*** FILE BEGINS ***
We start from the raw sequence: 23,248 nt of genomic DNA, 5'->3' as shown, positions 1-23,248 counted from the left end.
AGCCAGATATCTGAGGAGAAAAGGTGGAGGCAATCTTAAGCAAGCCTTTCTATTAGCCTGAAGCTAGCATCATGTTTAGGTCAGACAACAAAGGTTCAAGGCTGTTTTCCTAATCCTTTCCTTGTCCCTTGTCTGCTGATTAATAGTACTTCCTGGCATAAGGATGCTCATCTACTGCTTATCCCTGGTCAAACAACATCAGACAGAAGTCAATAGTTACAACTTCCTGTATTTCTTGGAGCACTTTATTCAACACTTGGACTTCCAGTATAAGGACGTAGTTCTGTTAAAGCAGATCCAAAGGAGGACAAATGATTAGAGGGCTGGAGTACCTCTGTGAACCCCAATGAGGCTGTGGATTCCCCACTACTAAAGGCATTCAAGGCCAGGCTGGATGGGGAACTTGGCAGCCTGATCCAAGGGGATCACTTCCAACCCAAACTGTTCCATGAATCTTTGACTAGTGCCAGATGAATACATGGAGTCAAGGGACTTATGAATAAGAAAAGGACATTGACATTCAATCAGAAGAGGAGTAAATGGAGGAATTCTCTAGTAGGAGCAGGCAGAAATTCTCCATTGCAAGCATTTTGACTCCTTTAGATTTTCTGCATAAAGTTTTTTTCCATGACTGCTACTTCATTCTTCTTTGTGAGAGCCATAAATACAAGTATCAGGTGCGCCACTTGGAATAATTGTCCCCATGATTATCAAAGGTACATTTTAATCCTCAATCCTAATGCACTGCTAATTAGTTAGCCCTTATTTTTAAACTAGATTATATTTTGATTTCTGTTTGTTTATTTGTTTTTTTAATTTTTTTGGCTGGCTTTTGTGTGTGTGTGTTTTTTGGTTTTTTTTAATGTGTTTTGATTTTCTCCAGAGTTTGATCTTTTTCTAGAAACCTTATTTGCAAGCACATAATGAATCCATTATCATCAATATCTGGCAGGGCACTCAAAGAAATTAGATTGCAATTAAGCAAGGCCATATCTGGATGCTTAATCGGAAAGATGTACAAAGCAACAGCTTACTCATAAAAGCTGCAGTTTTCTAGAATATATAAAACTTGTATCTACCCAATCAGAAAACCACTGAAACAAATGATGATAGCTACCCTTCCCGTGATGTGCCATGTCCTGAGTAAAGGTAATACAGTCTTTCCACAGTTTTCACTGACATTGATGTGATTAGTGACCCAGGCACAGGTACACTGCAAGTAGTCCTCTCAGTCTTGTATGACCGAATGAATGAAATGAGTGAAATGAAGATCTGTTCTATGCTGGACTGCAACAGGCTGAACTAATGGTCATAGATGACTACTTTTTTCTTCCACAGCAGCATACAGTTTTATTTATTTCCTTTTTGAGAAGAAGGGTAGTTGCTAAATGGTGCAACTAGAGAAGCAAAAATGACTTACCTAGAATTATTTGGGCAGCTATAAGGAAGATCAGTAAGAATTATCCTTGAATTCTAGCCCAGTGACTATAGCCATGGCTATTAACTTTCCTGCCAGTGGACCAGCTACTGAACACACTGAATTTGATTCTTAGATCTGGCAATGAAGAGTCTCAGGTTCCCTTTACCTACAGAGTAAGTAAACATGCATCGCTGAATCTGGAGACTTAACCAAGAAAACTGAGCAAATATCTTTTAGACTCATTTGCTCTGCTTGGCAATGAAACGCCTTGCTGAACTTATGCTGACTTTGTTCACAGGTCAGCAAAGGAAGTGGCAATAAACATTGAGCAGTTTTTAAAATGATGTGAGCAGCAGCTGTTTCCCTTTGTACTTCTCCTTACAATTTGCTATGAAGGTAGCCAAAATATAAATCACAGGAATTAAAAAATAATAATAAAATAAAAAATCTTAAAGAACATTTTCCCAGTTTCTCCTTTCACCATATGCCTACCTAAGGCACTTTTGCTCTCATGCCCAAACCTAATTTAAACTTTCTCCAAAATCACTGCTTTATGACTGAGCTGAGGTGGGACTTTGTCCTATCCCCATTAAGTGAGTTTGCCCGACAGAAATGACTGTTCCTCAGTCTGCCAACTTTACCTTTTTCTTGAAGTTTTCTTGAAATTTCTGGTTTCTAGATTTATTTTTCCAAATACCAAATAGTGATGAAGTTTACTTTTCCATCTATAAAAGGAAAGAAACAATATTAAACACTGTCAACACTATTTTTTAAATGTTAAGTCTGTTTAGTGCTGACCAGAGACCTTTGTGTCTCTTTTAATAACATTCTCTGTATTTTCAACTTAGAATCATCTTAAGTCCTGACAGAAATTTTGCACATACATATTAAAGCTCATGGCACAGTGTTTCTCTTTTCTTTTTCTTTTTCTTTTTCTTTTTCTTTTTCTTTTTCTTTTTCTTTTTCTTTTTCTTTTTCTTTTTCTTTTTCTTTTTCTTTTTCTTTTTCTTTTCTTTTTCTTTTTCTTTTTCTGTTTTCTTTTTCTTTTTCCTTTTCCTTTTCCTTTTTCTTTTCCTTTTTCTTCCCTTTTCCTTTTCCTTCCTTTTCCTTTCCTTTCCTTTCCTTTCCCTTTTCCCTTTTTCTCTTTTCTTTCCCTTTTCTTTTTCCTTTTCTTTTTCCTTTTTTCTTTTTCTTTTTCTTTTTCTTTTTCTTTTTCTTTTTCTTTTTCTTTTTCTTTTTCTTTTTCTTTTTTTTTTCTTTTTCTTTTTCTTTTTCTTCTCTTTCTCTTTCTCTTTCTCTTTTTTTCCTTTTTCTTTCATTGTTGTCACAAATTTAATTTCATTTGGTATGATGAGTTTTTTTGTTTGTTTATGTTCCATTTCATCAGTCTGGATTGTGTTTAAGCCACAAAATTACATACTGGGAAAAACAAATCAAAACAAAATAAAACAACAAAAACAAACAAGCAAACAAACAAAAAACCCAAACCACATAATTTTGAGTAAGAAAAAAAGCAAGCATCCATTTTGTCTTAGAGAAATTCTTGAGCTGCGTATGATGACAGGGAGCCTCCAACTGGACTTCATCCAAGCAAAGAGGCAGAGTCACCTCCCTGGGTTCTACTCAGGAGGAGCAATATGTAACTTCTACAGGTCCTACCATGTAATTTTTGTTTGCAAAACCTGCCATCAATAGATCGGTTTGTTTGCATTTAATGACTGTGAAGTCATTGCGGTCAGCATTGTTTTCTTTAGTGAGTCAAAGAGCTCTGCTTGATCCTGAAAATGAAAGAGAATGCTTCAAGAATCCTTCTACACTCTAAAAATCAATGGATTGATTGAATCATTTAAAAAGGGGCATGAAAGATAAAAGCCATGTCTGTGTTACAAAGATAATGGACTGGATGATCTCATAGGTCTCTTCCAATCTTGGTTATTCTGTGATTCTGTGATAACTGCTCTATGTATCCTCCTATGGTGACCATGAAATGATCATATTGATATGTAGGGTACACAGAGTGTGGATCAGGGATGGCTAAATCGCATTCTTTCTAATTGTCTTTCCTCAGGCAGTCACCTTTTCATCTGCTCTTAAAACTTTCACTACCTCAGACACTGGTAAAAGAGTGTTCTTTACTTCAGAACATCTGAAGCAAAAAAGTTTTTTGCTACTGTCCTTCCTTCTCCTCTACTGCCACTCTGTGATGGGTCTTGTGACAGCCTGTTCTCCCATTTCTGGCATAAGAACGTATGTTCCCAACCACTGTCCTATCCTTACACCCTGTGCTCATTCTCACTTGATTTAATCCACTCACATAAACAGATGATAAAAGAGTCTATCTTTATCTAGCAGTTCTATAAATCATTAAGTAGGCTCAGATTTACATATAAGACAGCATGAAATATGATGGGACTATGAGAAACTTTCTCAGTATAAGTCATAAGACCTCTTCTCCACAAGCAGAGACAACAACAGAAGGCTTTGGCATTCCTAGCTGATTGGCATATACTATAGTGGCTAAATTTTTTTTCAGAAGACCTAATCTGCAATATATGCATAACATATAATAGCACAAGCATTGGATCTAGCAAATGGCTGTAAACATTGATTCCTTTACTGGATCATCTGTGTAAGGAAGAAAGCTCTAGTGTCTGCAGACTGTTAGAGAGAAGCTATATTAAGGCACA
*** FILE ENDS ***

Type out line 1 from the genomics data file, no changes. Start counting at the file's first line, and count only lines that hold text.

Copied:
We start from the raw sequence: 23,248 nt of genomic DNA, 5'->3' as shown, positions 1-23,248 counted from the left end.